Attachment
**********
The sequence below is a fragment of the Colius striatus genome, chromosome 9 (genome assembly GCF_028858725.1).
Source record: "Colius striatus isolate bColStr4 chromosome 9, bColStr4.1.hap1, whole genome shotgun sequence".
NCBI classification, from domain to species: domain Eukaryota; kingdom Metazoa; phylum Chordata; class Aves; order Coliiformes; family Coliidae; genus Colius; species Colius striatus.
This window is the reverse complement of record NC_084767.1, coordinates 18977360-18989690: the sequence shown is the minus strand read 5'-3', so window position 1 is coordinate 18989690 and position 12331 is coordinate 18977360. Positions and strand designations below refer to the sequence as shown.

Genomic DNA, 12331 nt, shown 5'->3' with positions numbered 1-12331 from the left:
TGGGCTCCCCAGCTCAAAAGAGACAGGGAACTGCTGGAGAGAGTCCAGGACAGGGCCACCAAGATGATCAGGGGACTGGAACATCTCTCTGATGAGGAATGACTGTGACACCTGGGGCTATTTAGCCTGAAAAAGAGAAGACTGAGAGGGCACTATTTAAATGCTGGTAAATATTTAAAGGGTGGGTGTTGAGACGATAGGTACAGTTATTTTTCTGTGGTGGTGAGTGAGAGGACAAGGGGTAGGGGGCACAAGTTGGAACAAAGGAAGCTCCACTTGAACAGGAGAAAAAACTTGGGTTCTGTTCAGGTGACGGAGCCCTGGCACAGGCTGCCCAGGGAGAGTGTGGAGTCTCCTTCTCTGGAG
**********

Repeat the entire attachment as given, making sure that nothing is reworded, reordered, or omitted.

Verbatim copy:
The sequence below is a fragment of the Colius striatus genome, chromosome 9 (genome assembly GCF_028858725.1).
Source record: "Colius striatus isolate bColStr4 chromosome 9, bColStr4.1.hap1, whole genome shotgun sequence".
NCBI classification, from domain to species: domain Eukaryota; kingdom Metazoa; phylum Chordata; class Aves; order Coliiformes; family Coliidae; genus Colius; species Colius striatus.
This window is the reverse complement of record NC_084767.1, coordinates 18977360-18989690: the sequence shown is the minus strand read 5'-3', so window position 1 is coordinate 18989690 and position 12331 is coordinate 18977360. Positions and strand designations below refer to the sequence as shown.

Genomic DNA, 12331 nt, shown 5'->3' with positions numbered 1-12331 from the left:
TGGGCTCCCCAGCTCAAAAGAGACAGGGAACTGCTGGAGAGAGTCCAGGACAGGGCCACCAAGATGATCAGGGGACTGGAACATCTCTCTGATGAGGAATGACTGTGACACCTGGGGCTATTTAGCCTGAAAAAGAGAAGACTGAGAGGGCACTATTTAAATGCTGGTAAATATTTAAAGGGTGGGTGTTGAGACGATAGGTACAGTTATTTTTCTGTGGTGGTGAGTGAGAGGACAAGGGGTAGGGGGCACAAGTTGGAACAAAGGAAGCTCCACTTGAACAGGAGAAAAAACTTGGGTTCTGTTCAGGTGACGGAGCCCTGGCACAGGCTGCCCAGGGAGAGTGTGGAGTCTCCTTCTCTGGAG